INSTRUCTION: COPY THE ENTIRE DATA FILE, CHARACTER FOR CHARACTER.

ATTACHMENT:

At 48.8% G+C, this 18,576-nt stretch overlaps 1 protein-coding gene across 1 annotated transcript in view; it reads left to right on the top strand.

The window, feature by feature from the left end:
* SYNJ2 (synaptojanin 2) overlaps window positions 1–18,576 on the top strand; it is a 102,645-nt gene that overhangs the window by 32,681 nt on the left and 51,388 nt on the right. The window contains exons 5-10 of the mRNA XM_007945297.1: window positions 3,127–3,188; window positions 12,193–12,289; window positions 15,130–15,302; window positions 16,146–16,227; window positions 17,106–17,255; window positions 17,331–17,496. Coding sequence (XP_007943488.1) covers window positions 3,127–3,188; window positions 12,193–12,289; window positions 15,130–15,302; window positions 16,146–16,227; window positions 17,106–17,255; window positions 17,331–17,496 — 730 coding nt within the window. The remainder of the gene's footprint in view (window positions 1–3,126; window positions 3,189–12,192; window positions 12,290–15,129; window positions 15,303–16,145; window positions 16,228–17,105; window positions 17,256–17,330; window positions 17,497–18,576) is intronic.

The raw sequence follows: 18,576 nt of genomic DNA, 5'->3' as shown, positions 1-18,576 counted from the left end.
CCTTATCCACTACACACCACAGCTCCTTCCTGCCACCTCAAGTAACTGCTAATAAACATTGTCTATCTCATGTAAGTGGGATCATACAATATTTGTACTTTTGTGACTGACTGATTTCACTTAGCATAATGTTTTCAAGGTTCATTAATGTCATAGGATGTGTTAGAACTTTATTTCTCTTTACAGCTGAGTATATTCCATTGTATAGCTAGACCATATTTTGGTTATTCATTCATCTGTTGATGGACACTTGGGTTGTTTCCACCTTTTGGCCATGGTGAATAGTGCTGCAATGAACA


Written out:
At 48.8% G+C, this 18,576-nt stretch overlaps 1 protein-coding gene across 1 annotated transcript in view; it reads left to right on the top strand.

The window, feature by feature from the left end:
* SYNJ2 (synaptojanin 2) overlaps window positions 1–18,576 on the top strand; it is a 102,645-nt gene that overhangs the window by 32,681 nt on the left and 51,388 nt on the right. The window contains exons 5-10 of the mRNA XM_007945297.1: window positions 3,127–3,188; window positions 12,193–12,289; window positions 15,130–15,302; window positions 16,146–16,227; window positions 17,106–17,255; window positions 17,331–17,496. Coding sequence (XP_007943488.1) covers window positions 3,127–3,188; window positions 12,193–12,289; window positions 15,130–15,302; window positions 16,146–16,227; window positions 17,106–17,255; window positions 17,331–17,496 — 730 coding nt within the window. The remainder of the gene's footprint in view (window positions 1–3,126; window positions 3,189–12,192; window positions 12,290–15,129; window positions 15,303–16,145; window positions 16,228–17,105; window positions 17,256–17,330; window positions 17,497–18,576) is intronic.

The raw sequence follows: 18,576 nt of genomic DNA, 5'->3' as shown, positions 1-18,576 counted from the left end.
CCTTATCCACTACACACCACAGCTCCTTCCTGCCACCTCAAGTAACTGCTAATAAACATTGTCTATCTCATGTAAGTGGGATCATACAATATTTGTACTTTTGTGACTGACTGATTTCACTTAGCATAATGTTTTCAAGGTTCATTAATGTCATAGGATGTGTTAGAACTTTATTTCTCTTTACAGCTGAGTATATTCCATTGTATAGCTAGACCATATTTTGGTTATTCATTCATCTGTTGATGGACACTTGGGTTGTTTCCACCTTTTGGCCATGGTGAATAGTGCTGCAATGAACA